The five curated poetic trails are: South Bank; Fortitude Valley; Brisbane City; Kangaroo Point and Kurilpa (West End). You can read more about each of these specific trails here. The project boasts a wide array of established and emerging Brisbane poets including Pascalle Burton, Sam Wagan Watson, Bronwyn Lea, Eleanor Jackson and many many more. The map and the poetic trails can be accessed here.

The site I was assigned was Raymond Park West (Air Raid Shelter). This seemed a serendipitous assignment as I used to live just across the road from the park, and so, many memories good and bad are tied up with it. The process of visiting the site and recording my notes and thoughts was both pleasurable and revealing. There is something to be said about immersing yourself in a place and responding creatively to it. What resulted is my poem: somewhere beneath, behind, or within. I’ve posted the poem below for those who wish to read it, of course I would encourage you to get out of the house and take one or all of the walks, mobile device and headphones in hand. This is a wonderful project and the result is an embarrassment of poetic riches awaiting your ears.

somewhere beneath, behind, or within

it happens like this. you have stepped back five years. to a place that looks the same but feels different. or is it you that is different. some things never change. the whispering echo of life rushing by. passenger planes grazing the sub/urban skyline in the distance. the murmuring of water. of life. mid-winter Brisbane is an illusion. cold air brings up the damp. sherbet bomb horizons remind you of time not misspent. the Pineapple Hotel lit up and searching. punters get punch drunk and comment on the scenery. if you look forward you will see what it is you have missed. don’t look back. there’s nothing there for you.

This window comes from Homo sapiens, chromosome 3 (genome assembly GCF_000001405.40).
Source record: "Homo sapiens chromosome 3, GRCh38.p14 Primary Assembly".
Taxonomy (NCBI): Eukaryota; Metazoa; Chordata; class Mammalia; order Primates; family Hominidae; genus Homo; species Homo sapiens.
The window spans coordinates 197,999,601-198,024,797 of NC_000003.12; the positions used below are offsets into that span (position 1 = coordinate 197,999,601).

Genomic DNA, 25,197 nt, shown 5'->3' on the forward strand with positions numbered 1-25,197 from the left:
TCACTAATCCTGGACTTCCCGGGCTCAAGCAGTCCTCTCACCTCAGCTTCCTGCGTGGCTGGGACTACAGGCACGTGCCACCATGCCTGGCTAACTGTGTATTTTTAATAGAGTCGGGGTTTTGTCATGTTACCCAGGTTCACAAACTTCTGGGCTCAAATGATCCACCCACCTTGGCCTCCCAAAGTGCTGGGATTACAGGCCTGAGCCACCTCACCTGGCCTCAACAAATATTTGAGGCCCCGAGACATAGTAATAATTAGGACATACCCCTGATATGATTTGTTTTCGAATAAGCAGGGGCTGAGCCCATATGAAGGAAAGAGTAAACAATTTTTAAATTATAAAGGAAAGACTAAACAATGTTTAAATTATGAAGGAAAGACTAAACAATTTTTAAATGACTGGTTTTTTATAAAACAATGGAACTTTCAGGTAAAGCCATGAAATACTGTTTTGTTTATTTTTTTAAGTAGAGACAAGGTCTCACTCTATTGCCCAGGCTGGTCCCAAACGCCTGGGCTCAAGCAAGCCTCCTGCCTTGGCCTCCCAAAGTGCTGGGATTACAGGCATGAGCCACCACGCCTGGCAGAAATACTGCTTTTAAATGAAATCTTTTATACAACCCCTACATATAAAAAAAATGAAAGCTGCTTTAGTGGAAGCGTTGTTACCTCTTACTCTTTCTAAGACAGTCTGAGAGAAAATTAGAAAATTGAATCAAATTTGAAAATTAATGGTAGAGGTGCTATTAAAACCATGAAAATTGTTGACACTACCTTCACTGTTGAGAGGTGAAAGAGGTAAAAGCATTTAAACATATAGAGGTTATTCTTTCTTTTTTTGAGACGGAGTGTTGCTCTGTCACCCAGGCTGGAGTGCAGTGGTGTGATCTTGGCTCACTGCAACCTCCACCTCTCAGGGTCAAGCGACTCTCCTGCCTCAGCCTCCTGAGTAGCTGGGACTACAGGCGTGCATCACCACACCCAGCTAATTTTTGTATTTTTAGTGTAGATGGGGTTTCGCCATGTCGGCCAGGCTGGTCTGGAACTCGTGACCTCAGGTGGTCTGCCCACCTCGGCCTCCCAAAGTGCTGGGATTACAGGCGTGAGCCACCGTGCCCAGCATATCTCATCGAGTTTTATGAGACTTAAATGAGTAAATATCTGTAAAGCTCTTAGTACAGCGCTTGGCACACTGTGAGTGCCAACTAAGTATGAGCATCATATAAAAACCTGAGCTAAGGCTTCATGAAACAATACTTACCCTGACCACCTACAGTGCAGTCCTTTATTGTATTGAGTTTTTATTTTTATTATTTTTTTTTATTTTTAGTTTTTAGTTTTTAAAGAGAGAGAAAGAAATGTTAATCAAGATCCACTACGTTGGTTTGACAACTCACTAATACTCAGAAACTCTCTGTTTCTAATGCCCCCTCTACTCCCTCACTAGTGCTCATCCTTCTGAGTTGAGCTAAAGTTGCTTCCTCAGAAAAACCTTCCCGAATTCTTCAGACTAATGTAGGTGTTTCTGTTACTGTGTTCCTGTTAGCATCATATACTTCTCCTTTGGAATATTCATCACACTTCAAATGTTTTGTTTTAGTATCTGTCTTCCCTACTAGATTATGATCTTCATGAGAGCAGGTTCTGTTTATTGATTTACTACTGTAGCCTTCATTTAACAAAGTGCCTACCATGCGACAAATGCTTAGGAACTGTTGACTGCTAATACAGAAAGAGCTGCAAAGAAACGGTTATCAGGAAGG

it happens like this. happy hour is a view of your kids from the balcony. it is finally finding a place where you can both play footy and watch it on TV. bare branches that yearn for the clouds. a woman who walks up and down the footpath. never stopping. only turning. the same woman. later. searching the road beneath her feet. looking at the spaces between cars. fretting at the skin between her fingers. waiting for something to happen that never does.

it happens like this. the colours change. the cold air that refreshed you now chills. the damp rising from the earth penetrates your senses. uninvited. far before your time this place was something resembling shelter. a world that you’ve only read about. but never imagined. now the paint is faded. the concrete slab is worn away by wind and rain. and time. there’s always time. the weightless footprints. imagine how many have come before you. imagine if this had been your only hope.

it happens like this. you can be both in a place and completely removed from it. you can find yourself standing in the very same spot. five years later. remarkably different. you will find yourself here again. after sunset. before dark. you will think you have missed the most beautiful part of the day. because you haven’t seen it coming.